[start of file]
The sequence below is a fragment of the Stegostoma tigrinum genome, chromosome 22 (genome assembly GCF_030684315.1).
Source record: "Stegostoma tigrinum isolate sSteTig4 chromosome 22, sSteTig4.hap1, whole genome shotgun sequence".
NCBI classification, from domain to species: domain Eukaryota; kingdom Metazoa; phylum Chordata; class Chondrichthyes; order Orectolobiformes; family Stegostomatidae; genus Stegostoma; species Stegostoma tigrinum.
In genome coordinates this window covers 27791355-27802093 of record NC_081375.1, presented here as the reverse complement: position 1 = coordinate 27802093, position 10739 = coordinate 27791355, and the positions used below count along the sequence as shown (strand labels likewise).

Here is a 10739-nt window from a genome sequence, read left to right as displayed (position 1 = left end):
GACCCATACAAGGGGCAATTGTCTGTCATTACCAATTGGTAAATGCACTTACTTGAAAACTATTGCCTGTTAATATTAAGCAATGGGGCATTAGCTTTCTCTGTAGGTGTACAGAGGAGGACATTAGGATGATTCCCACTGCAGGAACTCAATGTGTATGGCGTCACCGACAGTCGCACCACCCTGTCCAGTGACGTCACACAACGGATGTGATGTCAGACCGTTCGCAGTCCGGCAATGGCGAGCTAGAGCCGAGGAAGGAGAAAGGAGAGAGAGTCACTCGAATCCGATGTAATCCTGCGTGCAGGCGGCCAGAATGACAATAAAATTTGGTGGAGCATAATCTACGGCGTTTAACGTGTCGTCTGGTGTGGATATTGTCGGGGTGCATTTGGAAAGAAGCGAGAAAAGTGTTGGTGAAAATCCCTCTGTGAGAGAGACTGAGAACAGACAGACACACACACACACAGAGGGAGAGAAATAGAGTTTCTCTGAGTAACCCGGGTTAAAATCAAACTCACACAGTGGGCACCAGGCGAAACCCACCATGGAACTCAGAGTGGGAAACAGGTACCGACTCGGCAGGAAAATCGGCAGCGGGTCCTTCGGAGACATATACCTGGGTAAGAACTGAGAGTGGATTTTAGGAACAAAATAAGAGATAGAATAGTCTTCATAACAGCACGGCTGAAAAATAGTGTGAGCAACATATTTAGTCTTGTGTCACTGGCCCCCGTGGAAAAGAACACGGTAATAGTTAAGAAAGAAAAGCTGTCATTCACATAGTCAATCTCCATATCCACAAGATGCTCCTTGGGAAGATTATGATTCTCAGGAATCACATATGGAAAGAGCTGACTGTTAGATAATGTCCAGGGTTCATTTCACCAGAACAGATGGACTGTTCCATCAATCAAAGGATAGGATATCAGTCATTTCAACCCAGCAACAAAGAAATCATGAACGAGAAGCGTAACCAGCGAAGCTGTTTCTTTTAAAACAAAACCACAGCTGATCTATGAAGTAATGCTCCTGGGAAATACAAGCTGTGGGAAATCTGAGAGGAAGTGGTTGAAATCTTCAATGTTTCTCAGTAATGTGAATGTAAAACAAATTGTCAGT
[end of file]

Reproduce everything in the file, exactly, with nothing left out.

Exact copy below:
The sequence below is a fragment of the Stegostoma tigrinum genome, chromosome 22 (genome assembly GCF_030684315.1).
Source record: "Stegostoma tigrinum isolate sSteTig4 chromosome 22, sSteTig4.hap1, whole genome shotgun sequence".
NCBI classification, from domain to species: domain Eukaryota; kingdom Metazoa; phylum Chordata; class Chondrichthyes; order Orectolobiformes; family Stegostomatidae; genus Stegostoma; species Stegostoma tigrinum.
In genome coordinates this window covers 27791355-27802093 of record NC_081375.1, presented here as the reverse complement: position 1 = coordinate 27802093, position 10739 = coordinate 27791355, and the positions used below count along the sequence as shown (strand labels likewise).

Here is a 10739-nt window from a genome sequence, read left to right as displayed (position 1 = left end):
GACCCATACAAGGGGCAATTGTCTGTCATTACCAATTGGTAAATGCACTTACTTGAAAACTATTGCCTGTTAATATTAAGCAATGGGGCATTAGCTTTCTCTGTAGGTGTACAGAGGAGGACATTAGGATGATTCCCACTGCAGGAACTCAATGTGTATGGCGTCACCGACAGTCGCACCACCCTGTCCAGTGACGTCACACAACGGATGTGATGTCAGACCGTTCGCAGTCCGGCAATGGCGAGCTAGAGCCGAGGAAGGAGAAAGGAGAGAGAGTCACTCGAATCCGATGTAATCCTGCGTGCAGGCGGCCAGAATGACAATAAAATTTGGTGGAGCATAATCTACGGCGTTTAACGTGTCGTCTGGTGTGGATATTGTCGGGGTGCATTTGGAAAGAAGCGAGAAAAGTGTTGGTGAAAATCCCTCTGTGAGAGAGACTGAGAACAGACAGACACACACACACACAGAGGGAGAGAAATAGAGTTTCTCTGAGTAACCCGGGTTAAAATCAAACTCACACAGTGGGCACCAGGCGAAACCCACCATGGAACTCAGAGTGGGAAACAGGTACCGACTCGGCAGGAAAATCGGCAGCGGGTCCTTCGGAGACATATACCTGGGTAAGAACTGAGAGTGGATTTTAGGAACAAAATAAGAGATAGAATAGTCTTCATAACAGCACGGCTGAAAAATAGTGTGAGCAACATATTTAGTCTTGTGTCACTGGCCCCCGTGGAAAAGAACACGGTAATAGTTAAGAAAGAAAAGCTGTCATTCACATAGTCAATCTCCATATCCACAAGATGCTCCTTGGGAAGATTATGATTCTCAGGAATCACATATGGAAAGAGCTGACTGTTAGATAATGTCCAGGGTTCATTTCACCAGAACAGATGGACTGTTCCATCAATCAAAGGATAGGATATCAGTCATTTCAACCCAGCAACAAAGAAATCATGAACGAGAAGCGTAACCAGCGAAGCTGTTTCTTTTAAAACAAAACCACAGCTGATCTATGAAGTAATGCTCCTGGGAAATACAAGCTGTGGGAAATCTGAGAGGAAGTGGTTGAAATCTTCAATGTTTCTCAGTAATGTGAATGTAAAACAAATTGTCAGT